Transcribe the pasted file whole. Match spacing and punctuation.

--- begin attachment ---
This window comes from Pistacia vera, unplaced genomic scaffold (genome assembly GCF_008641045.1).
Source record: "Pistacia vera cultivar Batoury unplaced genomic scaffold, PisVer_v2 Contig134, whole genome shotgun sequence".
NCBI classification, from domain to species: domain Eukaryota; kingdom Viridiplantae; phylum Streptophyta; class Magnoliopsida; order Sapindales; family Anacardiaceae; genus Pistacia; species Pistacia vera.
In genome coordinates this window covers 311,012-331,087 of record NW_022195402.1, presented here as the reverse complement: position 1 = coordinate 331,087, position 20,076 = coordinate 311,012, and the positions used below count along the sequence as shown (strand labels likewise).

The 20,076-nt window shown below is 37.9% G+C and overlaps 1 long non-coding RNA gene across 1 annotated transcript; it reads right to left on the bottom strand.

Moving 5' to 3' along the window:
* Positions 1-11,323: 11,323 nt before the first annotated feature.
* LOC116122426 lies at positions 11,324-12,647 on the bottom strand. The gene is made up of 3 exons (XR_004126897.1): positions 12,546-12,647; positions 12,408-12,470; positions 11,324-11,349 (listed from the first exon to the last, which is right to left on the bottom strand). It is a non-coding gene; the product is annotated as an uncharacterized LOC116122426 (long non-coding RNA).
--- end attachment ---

This window comes from Pistacia vera, unplaced genomic scaffold (genome assembly GCF_008641045.1).
Source record: "Pistacia vera cultivar Batoury unplaced genomic scaffold, PisVer_v2 Contig134, whole genome shotgun sequence".
NCBI classification, from domain to species: domain Eukaryota; kingdom Viridiplantae; phylum Streptophyta; class Magnoliopsida; order Sapindales; family Anacardiaceae; genus Pistacia; species Pistacia vera.
In genome coordinates this window covers 311,012-331,087 of record NW_022195402.1, presented here as the reverse complement: position 1 = coordinate 331,087, position 20,076 = coordinate 311,012, and the positions used below count along the sequence as shown (strand labels likewise).

The 20,076-nt window shown below is 37.9% G+C and overlaps 1 long non-coding RNA gene across 1 annotated transcript; it reads right to left on the bottom strand.

Moving 5' to 3' along the window:
* Positions 1-11,323: 11,323 nt before the first annotated feature.
* LOC116122426 lies at positions 11,324-12,647 on the bottom strand. The gene is made up of 3 exons (XR_004126897.1): positions 12,546-12,647; positions 12,408-12,470; positions 11,324-11,349 (listed from the first exon to the last, which is right to left on the bottom strand). It is a non-coding gene; the product is annotated as an uncharacterized LOC116122426 (long non-coding RNA).